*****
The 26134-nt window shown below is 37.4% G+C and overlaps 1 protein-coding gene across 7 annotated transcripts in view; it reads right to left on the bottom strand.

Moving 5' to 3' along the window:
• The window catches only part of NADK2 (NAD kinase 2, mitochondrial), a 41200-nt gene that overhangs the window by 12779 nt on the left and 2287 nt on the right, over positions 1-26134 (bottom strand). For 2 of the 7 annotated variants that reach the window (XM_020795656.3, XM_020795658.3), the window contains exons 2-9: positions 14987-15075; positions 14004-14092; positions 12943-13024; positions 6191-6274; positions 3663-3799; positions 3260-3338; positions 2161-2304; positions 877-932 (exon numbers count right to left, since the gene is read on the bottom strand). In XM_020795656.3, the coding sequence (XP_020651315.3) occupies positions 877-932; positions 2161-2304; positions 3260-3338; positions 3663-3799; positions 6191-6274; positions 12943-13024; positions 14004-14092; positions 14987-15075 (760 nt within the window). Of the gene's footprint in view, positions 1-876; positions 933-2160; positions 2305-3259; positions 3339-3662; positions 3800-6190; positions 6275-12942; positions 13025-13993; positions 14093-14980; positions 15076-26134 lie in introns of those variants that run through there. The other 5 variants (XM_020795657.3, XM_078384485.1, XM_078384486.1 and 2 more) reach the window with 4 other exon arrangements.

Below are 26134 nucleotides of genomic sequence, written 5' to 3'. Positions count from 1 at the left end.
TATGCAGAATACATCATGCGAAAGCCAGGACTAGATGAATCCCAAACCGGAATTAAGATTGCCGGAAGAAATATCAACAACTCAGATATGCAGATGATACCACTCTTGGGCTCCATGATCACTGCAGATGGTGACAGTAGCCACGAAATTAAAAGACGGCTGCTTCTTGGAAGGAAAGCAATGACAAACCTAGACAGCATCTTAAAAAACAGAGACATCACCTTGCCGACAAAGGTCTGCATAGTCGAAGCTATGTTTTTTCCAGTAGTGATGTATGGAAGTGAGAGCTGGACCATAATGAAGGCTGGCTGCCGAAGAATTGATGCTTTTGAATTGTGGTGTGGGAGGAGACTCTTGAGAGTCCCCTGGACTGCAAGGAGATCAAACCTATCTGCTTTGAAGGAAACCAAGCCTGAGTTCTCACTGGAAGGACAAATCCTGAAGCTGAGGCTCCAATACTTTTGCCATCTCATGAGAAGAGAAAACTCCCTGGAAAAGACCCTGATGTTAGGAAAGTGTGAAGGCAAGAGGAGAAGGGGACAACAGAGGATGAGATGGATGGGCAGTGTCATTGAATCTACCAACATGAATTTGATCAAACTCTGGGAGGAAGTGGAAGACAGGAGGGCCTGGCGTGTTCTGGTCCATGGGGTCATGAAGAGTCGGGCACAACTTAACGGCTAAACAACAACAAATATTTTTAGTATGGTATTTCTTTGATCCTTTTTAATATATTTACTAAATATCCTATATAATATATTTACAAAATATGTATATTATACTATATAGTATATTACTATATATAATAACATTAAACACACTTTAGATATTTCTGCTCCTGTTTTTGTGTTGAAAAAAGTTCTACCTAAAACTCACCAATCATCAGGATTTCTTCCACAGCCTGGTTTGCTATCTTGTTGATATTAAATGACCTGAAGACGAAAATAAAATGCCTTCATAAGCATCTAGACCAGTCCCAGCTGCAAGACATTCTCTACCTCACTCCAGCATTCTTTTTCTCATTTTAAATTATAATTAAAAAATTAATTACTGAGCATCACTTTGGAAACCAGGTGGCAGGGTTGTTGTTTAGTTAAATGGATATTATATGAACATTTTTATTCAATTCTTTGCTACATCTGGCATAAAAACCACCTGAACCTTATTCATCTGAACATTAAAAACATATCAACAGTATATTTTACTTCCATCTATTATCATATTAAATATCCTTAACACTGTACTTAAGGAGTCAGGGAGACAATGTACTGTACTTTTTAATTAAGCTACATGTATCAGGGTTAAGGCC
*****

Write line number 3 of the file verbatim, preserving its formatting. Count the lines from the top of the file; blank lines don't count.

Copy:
• The window catches only part of NADK2 (NAD kinase 2, mitochondrial), a 41200-nt gene that overhangs the window by 12779 nt on the left and 2287 nt on the right, over positions 1-26134 (bottom strand). For 2 of the 7 annotated variants that reach the window (XM_020795656.3, XM_020795658.3), the window contains exons 2-9: positions 14987-15075; positions 14004-14092; positions 12943-13024; positions 6191-6274; positions 3663-3799; positions 3260-3338; positions 2161-2304; positions 877-932 (exon numbers count right to left, since the gene is read on the bottom strand). In XM_020795656.3, the coding sequence (XP_020651315.3) occupies positions 877-932; positions 2161-2304; positions 3260-3338; positions 3663-3799; positions 6191-6274; positions 12943-13024; positions 14004-14092; positions 14987-15075 (760 nt within the window). Of the gene's footprint in view, positions 1-876; positions 933-2160; positions 2305-3259; positions 3339-3662; positions 3800-6190; positions 6275-12942; positions 13025-13993; positions 14093-14980; positions 15076-26134 lie in introns of those variants that run through there. The other 5 variants (XM_020795657.3, XM_078384485.1, XM_078384486.1 and 2 more) reach the window with 4 other exon arrangements.